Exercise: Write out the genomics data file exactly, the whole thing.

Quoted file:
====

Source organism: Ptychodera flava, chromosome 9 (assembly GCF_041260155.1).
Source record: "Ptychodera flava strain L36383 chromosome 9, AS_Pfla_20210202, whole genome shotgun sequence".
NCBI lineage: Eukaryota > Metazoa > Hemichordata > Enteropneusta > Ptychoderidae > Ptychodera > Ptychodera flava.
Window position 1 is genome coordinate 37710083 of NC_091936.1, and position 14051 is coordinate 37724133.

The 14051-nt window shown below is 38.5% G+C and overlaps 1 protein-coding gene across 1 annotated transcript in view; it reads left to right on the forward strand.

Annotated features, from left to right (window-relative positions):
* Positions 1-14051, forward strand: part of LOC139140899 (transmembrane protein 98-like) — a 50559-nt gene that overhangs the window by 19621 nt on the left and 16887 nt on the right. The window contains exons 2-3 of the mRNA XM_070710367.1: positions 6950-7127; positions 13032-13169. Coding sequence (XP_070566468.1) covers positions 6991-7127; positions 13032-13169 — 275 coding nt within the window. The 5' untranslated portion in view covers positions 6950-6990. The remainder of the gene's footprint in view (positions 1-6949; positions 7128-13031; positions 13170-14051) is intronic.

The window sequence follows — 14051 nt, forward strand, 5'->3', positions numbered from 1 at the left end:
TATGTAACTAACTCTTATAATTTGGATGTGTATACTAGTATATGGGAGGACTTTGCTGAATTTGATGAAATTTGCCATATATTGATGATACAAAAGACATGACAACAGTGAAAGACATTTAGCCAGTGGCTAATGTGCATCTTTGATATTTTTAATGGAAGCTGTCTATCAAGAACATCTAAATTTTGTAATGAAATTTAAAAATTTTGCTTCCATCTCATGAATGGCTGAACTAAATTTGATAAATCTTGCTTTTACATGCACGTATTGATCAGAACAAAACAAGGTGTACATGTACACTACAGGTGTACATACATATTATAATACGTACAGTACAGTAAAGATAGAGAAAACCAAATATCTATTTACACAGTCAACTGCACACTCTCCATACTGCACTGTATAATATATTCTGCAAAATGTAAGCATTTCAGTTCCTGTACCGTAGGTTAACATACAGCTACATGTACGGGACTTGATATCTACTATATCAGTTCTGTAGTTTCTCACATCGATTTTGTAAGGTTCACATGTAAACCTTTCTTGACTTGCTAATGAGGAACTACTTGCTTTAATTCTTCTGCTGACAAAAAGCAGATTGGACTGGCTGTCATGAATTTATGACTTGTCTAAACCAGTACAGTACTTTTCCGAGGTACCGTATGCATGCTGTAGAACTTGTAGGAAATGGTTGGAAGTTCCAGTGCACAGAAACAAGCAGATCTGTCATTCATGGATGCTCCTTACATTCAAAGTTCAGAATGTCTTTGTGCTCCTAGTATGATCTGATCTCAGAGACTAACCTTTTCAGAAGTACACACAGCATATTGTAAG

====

Source organism: Ptychodera flava, chromosome 9 (assembly GCF_041260155.1).
Source record: "Ptychodera flava strain L36383 chromosome 9, AS_Pfla_20210202, whole genome shotgun sequence".
NCBI lineage: Eukaryota > Metazoa > Hemichordata > Enteropneusta > Ptychoderidae > Ptychodera > Ptychodera flava.
Window position 1 is genome coordinate 37710083 of NC_091936.1, and position 14051 is coordinate 37724133.

The 14051-nt window shown below is 38.5% G+C and overlaps 1 protein-coding gene across 1 annotated transcript in view; it reads left to right on the forward strand.

Annotated features, from left to right (window-relative positions):
* Positions 1-14051, forward strand: part of LOC139140899 (transmembrane protein 98-like) — a 50559-nt gene that overhangs the window by 19621 nt on the left and 16887 nt on the right. The window contains exons 2-3 of the mRNA XM_070710367.1: positions 6950-7127; positions 13032-13169. Coding sequence (XP_070566468.1) covers positions 6991-7127; positions 13032-13169 — 275 coding nt within the window. The 5' untranslated portion in view covers positions 6950-6990. The remainder of the gene's footprint in view (positions 1-6949; positions 7128-13031; positions 13170-14051) is intronic.

The window sequence follows — 14051 nt, forward strand, 5'->3', positions numbered from 1 at the left end:
TATGTAACTAACTCTTATAATTTGGATGTGTATACTAGTATATGGGAGGACTTTGCTGAATTTGATGAAATTTGCCATATATTGATGATACAAAAGACATGACAACAGTGAAAGACATTTAGCCAGTGGCTAATGTGCATCTTTGATATTTTTAATGGAAGCTGTCTATCAAGAACATCTAAATTTTGTAATGAAATTTAAAAATTTTGCTTCCATCTCATGAATGGCTGAACTAAATTTGATAAATCTTGCTTTTACATGCACGTATTGATCAGAACAAAACAAGGTGTACATGTACACTACAGGTGTACATACATATTATAATACGTACAGTACAGTAAAGATAGAGAAAACCAAATATCTATTTACACAGTCAACTGCACACTCTCCATACTGCACTGTATAATATATTCTGCAAAATGTAAGCATTTCAGTTCCTGTACCGTAGGTTAACATACAGCTACATGTACGGGACTTGATATCTACTATATCAGTTCTGTAGTTTCTCACATCGATTTTGTAAGGTTCACATGTAAACCTTTCTTGACTTGCTAATGAGGAACTACTTGCTTTAATTCTTCTGCTGACAAAAAGCAGATTGGACTGGCTGTCATGAATTTATGACTTGTCTAAACCAGTACAGTACTTTTCCGAGGTACCGTATGCATGCTGTAGAACTTGTAGGAAATGGTTGGAAGTTCCAGTGCACAGAAACAAGCAGATCTGTCATTCATGGATGCTCCTTACATTCAAAGTTCAGAATGTCTTTGTGCTCCTAGTATGATCTGATCTCAGAGACTAACCTTTTCAGAAGTACACACAGCATATTGTAAG